A "Massey"ive Catastrophe

May 1, 2010
You always recognize the villain in old Westerns: the cold, dead eyes; the choice of money over the safety of the townsfolk; the disdain for the law. Sometimes the villain has a sidekick, often a sheriff or deputy who is corrupt, ineffective or stupid.

It's not hard to figure out who the villain is in the Upper Big Branch South mining disaster. His name is Don Blankenship, CEO of mine owner Massey Energy Co., and he fits all the criteria of a villain. Unfortunately, he had an unlikely sidekick: MSHA, the agency tasked with mine safety.

At an anti-union Labor Day rally last year, Blankenship said, and I quote, “Washington and state politicians have no idea how to improve miner safety. The very idea that they care more about coal miner safety than we do is as silly as global warming.”

Let's ask the families of the 29 miners killed in the April 5 explosion at Massey Energy's Upper Big Branch South Mine in Whitesville, W.Va., if they find Blankenship's words comforting, or if those words ring true to them.

As the investigation into this tragedy continues and fingers are pointed, invariably someone — probably affiliated with Massey Energy — is going to try to blame the actions of the miners for their deaths. They will say that something the miners did or didn't do contributed to what they will call “an accident.” You might even hear the word “unfortunate” somewhere in the explanation, as in “unfortunate accident” or “unfortunate set of circumstances.” MSHA will wash its hands of culpability, saying it did everything in its power to encourage a safe work environment at the mine. Citations were issued, after all, and fines levied.

Speaking as the granddaughter of a West Virginia coal miner, the only error the 29 Upper Big Branch South miners made that I can see was placing any faith in their employer's concern for their safety or in the ability of MSHA to regulate mining operations.

Blankenship and the Massey Energy board of directors — which includes Blankenship and Massey President Baxter Phillips as well as Robert H. “Doc” Foglesong, James B. Crawford, Richard M. Gabrys, Bobby R. Inmann, Lady Judge, Dan R. Moore and Stanley Suboleski, a former Massey official who also served a term on the U.S. Mine Safety and Health Review Commission — sat on their hands as the Upper Big Branch South Mine received 53 citations from MSHA in March, many related to ventilation and build up of methane. In 2009, the mine received over 500 citations for various violations and was issued nearly $900,000 in penalties.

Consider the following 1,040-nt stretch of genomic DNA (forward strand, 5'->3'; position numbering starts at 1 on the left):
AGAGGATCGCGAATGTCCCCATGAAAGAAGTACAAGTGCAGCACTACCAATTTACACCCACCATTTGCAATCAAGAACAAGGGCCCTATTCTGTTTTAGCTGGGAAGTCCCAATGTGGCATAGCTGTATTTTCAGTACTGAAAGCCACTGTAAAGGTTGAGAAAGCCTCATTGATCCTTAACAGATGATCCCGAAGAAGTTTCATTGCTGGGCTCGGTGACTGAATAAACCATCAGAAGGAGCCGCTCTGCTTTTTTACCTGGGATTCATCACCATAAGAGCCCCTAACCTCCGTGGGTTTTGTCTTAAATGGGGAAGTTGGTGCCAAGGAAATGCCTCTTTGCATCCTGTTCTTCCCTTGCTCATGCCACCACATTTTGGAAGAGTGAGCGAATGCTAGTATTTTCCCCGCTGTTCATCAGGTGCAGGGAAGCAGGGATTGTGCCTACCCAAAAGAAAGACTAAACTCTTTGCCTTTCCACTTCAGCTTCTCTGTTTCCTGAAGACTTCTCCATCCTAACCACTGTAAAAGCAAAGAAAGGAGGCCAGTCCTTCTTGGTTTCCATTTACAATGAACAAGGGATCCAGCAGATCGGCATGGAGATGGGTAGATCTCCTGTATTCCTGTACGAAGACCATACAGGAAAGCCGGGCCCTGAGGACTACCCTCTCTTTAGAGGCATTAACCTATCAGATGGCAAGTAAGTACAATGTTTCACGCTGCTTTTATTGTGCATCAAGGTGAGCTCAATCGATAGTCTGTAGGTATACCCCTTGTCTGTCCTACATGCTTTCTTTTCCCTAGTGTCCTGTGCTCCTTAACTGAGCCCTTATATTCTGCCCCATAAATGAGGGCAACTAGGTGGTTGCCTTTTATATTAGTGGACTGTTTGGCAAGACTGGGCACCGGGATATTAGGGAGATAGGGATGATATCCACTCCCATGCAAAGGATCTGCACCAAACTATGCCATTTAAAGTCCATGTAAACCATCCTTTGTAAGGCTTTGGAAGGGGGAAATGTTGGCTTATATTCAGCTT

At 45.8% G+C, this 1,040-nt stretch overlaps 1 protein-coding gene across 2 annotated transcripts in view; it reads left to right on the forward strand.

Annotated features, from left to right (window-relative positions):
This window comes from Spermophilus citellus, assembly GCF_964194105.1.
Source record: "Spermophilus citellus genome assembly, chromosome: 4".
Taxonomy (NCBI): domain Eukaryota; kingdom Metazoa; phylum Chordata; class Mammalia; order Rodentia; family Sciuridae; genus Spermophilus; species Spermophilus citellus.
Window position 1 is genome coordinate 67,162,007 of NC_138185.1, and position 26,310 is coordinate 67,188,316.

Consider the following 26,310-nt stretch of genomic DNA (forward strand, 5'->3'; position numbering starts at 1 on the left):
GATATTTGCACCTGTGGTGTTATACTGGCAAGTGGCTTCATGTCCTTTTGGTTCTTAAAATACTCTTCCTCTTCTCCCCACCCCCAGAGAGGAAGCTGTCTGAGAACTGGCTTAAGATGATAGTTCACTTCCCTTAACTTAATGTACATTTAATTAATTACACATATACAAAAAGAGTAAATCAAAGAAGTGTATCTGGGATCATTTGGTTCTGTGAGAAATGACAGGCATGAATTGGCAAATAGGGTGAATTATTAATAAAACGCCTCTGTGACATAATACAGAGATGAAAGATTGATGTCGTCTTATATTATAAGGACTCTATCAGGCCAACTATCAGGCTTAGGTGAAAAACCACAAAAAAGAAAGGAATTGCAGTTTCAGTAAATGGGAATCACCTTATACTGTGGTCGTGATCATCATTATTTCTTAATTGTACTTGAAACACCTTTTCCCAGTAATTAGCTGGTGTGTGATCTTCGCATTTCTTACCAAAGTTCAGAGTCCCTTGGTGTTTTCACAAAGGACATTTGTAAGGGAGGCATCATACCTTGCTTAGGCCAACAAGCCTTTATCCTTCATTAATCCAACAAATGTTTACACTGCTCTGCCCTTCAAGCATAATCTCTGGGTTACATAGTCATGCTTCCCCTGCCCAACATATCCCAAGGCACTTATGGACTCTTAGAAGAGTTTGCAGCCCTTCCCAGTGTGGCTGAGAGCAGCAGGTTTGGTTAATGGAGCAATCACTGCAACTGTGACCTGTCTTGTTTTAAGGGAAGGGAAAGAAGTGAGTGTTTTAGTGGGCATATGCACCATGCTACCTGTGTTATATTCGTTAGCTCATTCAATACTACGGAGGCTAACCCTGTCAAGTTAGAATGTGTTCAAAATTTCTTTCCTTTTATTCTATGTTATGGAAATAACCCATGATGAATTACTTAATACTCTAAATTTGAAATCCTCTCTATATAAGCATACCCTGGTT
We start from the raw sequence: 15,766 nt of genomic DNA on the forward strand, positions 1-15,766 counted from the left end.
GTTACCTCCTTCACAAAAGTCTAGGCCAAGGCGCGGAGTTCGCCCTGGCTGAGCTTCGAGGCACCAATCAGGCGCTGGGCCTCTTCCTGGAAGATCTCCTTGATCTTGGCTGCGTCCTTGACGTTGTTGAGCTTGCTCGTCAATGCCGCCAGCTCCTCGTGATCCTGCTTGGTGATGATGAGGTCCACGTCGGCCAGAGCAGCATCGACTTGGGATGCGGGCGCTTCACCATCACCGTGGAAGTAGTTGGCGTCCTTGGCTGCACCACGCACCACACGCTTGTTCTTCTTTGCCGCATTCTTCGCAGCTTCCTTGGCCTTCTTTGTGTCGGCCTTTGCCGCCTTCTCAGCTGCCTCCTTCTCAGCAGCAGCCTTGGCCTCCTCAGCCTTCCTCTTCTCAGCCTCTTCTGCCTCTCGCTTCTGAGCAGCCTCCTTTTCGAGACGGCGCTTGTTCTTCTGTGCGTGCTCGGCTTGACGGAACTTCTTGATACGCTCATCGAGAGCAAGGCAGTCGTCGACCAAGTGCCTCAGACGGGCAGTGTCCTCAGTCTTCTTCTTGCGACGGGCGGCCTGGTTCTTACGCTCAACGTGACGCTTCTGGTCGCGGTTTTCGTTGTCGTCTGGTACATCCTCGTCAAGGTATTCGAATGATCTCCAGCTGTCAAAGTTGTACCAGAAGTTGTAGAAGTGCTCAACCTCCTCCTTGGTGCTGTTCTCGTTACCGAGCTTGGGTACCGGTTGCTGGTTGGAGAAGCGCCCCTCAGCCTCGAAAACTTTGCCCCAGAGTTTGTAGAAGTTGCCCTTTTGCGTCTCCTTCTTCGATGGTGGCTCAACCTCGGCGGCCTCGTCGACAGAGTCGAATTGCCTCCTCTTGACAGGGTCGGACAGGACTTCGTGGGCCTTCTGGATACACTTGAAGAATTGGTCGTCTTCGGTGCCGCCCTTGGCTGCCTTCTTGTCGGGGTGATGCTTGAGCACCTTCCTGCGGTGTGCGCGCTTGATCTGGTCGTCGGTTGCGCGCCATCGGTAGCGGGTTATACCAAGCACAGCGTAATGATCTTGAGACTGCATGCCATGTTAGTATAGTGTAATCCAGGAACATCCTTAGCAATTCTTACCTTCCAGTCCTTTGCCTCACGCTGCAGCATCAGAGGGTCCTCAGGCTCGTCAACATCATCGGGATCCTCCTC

From 2005 to the present, MSHA issued a total of 1,342 safety violations for the mine, proposing $1.89 million in fines. Let me say that again: MSHA ISSUED A TOTAL OF 1,342 SAFETY VIOLATIONS FOR THE MINE IN THE PAST 5 YEARS. Massey contested the citations and has managed to keep the cases tied up in court by taking advantage of loopholes in MSHA regulations and procedures. Most recently, in the 2 months before the disaster, the mine was evacuated three times for methane. Yet despite this long-time pattern of violations, the mine continued to operate.

So is the sidekick, MSHA, stupid, ineffective or corrupt? Massey used MSHA's own policies and appeals process to keep the mine from being placed on a pattern of violations, which would have triggered tougher enforcement. Not that tougher enforcement (short of a shut down) would have phased Blankenship, who called violations “a normal part of the mining process” during an interview with West Virginia's Metronews radio network.

At the Labor Day rally, Blankenship claimed that safety was his “most important job.” His words in light of recent events ring hollow. In fact, a memo sent by him to his deep mine superintendents in 2005 indicated his priorities: “If any of you have been asked … to do anything other than run coal … you need to ignore them and run coal. This memo is necessary only because we seem not to understand that coal pays the bills.”

Criminal prosecutions of employers for negligently harming or killing workers are few and far between because willful, criminal negligence often is hard to prove, and — in reality — rarely exists. Charles Miller, U.S. attorney for the Southern District of West Virginia, already has gone on record saying that if MSHA finds that criminal violations have occurred, his office will “pursue those offenses to the fullest extent of the law.”

Let's hope MSHA bites a little deeper into Massey Energy this time. We need the ineffective sidekick to turn into a hero.

Send an e-mail with your thoughts to [email protected].

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